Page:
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<p>On 16 May, the House Committee on Foreign Affairs met to hear the case of Amphon Tangnoppakul, the l&egrave;se majest&eacute; convict who died from liver cancer during detention, and invited officials from several agencies including the Corrections Department, the Court of Justice and the National Human Rights Commission, as well as Amphon&rsquo;s lawyers and family members.</p>
By Andrew Spooner |
<p>Four questions have been asked of the UK government by Shadow Minister for Foreign Affairs, Kerry McCarthy MP (Britsol East, Labour Party) regarding the death of political prisoner Ampon Tangnoppakul&nbsp; AKA Ah Kong and the on-going situation vis a vis the use of lese majeste laws in Thailand.</p>
By Phiengkham Pradabkhwam |
<p>In the end, freedom is slower to arrive than death<br /> Justice can wait&nbsp;&nbsp;&nbsp; &nbsp;&nbsp;&nbsp; can make way for a tranquil homeland<br /> They honeymooned on a day of love&nbsp;&nbsp;&nbsp; &nbsp;&nbsp;&nbsp; a truce&nbsp;&nbsp;&nbsp; &nbsp;&nbsp;&nbsp; <br /> The war is not over yet&nbsp;&nbsp;&nbsp; &nbsp;&nbsp;&nbsp; However many corpses, let it be!</p>
<p>The <a href="">Campaign Committee to Amend Article 112</a> (CCAA) has already collected over 10,000 signatures to propose the <a href="">Nitirat bill</a> to Parliament to amend the l&egrave;se majest&eacute; law.</p>
By Pravit Rojanaphruk, The Nation |
<p>The death of lese majeste detainee Amphon &quot;Akong&quot; Tangnoppakul, also known as &quot;Uncle SMS&quot;, inside Bangkok Remand Prison Hospital on Monday has re-ignited hopes of amending the draconian lese majeste law.</p>
<p><a href="">Amphon Tangnoppakul</a> sent a letter to his lawyer Anon Nampha from Bangkok Remand Prison on 11 April.&nbsp; The letter was published on the lawyer&rsquo;s <a href="">Rassadornprasong Law Office</a> website on 1 May.</p>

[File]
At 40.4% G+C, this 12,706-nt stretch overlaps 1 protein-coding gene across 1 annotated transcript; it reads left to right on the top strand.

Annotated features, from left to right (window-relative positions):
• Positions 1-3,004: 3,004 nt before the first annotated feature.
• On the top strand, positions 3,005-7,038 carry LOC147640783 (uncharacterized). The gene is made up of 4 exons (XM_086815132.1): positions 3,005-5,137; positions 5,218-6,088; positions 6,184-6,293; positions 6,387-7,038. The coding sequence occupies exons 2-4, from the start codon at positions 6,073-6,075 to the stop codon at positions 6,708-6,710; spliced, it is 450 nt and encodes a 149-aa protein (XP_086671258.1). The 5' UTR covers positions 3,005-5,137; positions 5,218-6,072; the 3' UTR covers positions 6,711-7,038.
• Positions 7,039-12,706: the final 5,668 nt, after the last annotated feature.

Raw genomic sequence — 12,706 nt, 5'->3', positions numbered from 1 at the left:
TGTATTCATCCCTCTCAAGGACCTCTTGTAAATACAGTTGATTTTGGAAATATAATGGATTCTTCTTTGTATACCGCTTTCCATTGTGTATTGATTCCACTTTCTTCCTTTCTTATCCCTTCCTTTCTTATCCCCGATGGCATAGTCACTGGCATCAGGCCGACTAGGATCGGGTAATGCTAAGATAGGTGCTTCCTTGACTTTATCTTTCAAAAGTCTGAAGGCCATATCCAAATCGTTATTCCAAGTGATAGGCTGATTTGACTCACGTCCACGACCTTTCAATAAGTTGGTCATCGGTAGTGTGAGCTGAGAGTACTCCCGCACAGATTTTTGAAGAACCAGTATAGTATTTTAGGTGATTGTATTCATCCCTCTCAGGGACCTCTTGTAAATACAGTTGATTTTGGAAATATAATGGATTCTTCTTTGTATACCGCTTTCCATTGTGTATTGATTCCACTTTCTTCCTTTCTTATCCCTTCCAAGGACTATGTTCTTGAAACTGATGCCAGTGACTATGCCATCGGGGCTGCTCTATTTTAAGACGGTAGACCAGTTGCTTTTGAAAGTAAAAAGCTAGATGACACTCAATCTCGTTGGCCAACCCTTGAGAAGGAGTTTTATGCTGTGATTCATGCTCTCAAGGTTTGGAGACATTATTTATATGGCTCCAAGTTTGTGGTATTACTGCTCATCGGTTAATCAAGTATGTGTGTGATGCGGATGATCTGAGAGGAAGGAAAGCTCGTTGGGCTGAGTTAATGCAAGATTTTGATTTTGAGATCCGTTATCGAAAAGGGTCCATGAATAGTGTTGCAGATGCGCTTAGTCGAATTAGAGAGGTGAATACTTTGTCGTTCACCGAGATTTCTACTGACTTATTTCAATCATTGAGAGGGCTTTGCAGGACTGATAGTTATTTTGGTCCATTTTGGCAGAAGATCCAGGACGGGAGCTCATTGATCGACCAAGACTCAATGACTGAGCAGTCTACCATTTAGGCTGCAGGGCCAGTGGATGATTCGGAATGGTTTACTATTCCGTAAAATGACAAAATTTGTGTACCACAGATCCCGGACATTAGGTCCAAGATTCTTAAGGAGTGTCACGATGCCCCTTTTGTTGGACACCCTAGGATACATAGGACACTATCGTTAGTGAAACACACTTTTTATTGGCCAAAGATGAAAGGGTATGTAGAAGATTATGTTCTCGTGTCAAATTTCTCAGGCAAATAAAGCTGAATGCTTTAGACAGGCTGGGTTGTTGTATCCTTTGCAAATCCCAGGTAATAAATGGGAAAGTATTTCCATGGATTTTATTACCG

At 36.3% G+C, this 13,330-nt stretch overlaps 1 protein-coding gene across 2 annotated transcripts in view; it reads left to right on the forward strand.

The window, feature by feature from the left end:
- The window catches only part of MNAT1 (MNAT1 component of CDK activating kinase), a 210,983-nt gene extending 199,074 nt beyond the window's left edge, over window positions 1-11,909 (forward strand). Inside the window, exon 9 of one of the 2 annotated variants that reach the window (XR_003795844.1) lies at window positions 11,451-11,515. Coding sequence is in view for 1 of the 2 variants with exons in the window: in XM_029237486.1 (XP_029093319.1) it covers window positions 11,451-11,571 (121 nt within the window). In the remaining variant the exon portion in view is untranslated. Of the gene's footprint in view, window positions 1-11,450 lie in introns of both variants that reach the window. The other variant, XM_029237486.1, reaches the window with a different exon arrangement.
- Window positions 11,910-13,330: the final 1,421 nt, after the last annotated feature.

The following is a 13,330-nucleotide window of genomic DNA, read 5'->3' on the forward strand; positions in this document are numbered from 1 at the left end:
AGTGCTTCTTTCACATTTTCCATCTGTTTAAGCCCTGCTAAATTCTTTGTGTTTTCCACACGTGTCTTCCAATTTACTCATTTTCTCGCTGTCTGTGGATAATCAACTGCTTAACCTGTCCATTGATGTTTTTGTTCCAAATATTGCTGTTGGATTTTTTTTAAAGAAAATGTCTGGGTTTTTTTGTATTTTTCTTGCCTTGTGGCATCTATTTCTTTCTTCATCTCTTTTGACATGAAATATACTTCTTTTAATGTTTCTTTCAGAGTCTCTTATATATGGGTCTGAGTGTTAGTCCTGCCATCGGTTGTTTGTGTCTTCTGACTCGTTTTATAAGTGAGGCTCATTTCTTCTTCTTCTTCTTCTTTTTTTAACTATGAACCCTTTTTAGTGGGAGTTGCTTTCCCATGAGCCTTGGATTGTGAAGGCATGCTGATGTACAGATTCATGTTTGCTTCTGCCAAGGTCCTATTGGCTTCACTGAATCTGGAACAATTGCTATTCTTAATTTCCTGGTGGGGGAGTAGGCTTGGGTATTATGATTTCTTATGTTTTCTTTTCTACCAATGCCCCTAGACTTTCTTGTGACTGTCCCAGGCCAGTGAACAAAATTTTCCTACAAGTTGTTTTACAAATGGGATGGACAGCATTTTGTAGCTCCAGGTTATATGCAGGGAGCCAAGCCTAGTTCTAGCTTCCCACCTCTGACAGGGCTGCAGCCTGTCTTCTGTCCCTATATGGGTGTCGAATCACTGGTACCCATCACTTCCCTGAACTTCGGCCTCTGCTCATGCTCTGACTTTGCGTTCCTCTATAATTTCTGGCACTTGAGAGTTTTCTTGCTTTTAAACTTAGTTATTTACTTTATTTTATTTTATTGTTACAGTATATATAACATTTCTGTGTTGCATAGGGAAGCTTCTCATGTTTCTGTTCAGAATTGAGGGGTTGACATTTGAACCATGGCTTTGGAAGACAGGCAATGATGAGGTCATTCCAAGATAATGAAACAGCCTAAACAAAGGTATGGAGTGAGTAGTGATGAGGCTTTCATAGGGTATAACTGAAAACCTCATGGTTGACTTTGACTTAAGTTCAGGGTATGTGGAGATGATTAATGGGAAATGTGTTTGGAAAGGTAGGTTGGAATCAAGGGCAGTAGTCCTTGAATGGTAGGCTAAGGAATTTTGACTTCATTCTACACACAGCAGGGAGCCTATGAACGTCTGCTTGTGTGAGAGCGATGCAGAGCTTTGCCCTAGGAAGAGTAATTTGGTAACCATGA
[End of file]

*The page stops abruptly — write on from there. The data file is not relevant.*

By Asian Human Rights Commission |
<p>The Asian Human Rights Commission wishes to express our grief and extend our deepest condolences to the family of Mr. Amphon Tangnoppakul, who was found dead in prison custody on 8 May 2012. Amphon (also known to his family as &quot;Ah Kong&quot; or &quot;grandfather,&quot; and to the public at &quot;Uncle SMS&quot;), a 61-year-old man, was sentenced to 20 years in prison on 23 November 2011 in Black Case No. 311/2554.</p>
By Pravit Rojanaphruk |
<p>Less than 24 hours after the death while in detention of Lese Majeste convict and prisoner of conscience Amphon &ldquo;Akong&rdquo; Tangnoppakul, better known as Uncle SMS in English, this writer has observed how some ultra-royalists make sense of the first death of Thailand&rsquo;s prisoners of conscience, and it became clear that they will blame it on anything or anyone but the draconian and undemocratic law and themselves.</p>
By Pravit Rojanaphruk, The Nation |
<p><em>Ruling camp under pressure to change its hands-off stance over lese majeste law</em></p> <p>Lese majeste detainee Amphon &quot;Akong&quot; Tangnoppakul, known as &quot;Uncle SMS&quot;, succumbed to cancer at the Bangkok Remand Prison Hospital yesterday morning.</p>
By International Federation for Human Rights and Union for Civil Liberty |
<p>Paris-Bangkok, 9 May 2012. The International Federation for Human Rights (FIDH) and its Thai member organization, Union for Civil Liberty (UCL), are deeply saddened by the death of Mr. Amphon Tangnoppakhun, who was convicted on 23 November 2011 and harshly sentenced to 20 years in prison. He was accused of sending four text messages deemed offensive to the Queen of Thailand to a personal assistant of the Prime Minister in 2010, in violation of Article 112 of the Criminal Code and the Computer-related Crimes Act of 2007. He had insisted on his innocence throughout his trial.</p>
By Suluck Lamubol |
<p>62-year-old Amphon Tangnoppakul or &quot;Uncle SMS&quot; who was sentenced to 20 years on lese majest&eacute; offence last November passed away this morning. He was suffering from stomach pain and sent to prison's infirmary unit last Friday, according to his lawyer, Ms. Poonsuk Poonsukcharoen. Bail request has been applied eight times and all denied. &ldquo;If Amphon&rsquo;s right to temporary release was upheld, he could've gone to see the doctor and such a tragedy might not have happened&rdquo; said Poonsuk.</p>
By Andrew Spooner |
<p>I woke up this morning to terrible news. The 62 year old Thai political prisoner&nbsp; <a href="">Ampon &quot;Ah Kong&quot; Tangnoppakul</a> is dead. Three days ago, on the 5th of May, it was his 44th wedding anniversary and he leaves behind his wife, Pa Ou, and a large loving family.</p>